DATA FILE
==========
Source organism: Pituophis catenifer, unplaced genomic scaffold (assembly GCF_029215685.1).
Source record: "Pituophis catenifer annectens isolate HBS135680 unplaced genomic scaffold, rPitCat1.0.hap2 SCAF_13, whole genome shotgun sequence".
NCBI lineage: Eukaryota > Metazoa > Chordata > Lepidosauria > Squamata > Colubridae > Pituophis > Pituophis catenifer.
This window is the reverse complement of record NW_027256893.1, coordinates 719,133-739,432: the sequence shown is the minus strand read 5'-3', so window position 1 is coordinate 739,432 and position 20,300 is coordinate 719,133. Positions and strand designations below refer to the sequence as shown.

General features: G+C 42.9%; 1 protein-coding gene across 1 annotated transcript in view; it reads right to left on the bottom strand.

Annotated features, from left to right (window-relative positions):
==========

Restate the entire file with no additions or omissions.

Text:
Source organism: Pituophis catenifer, unplaced genomic scaffold (assembly GCF_029215685.1).
Source record: "Pituophis catenifer annectens isolate HBS135680 unplaced genomic scaffold, rPitCat1.0.hap2 SCAF_13, whole genome shotgun sequence".
NCBI lineage: Eukaryota > Metazoa > Chordata > Lepidosauria > Squamata > Colubridae > Pituophis > Pituophis catenifer.
This window is the reverse complement of record NW_027256893.1, coordinates 719,133-739,432: the sequence shown is the minus strand read 5'-3', so window position 1 is coordinate 739,432 and position 20,300 is coordinate 719,133. Positions and strand designations below refer to the sequence as shown.

General features: G+C 42.9%; 1 protein-coding gene across 1 annotated transcript in view; it reads right to left on the bottom strand.

Annotated features, from left to right (window-relative positions):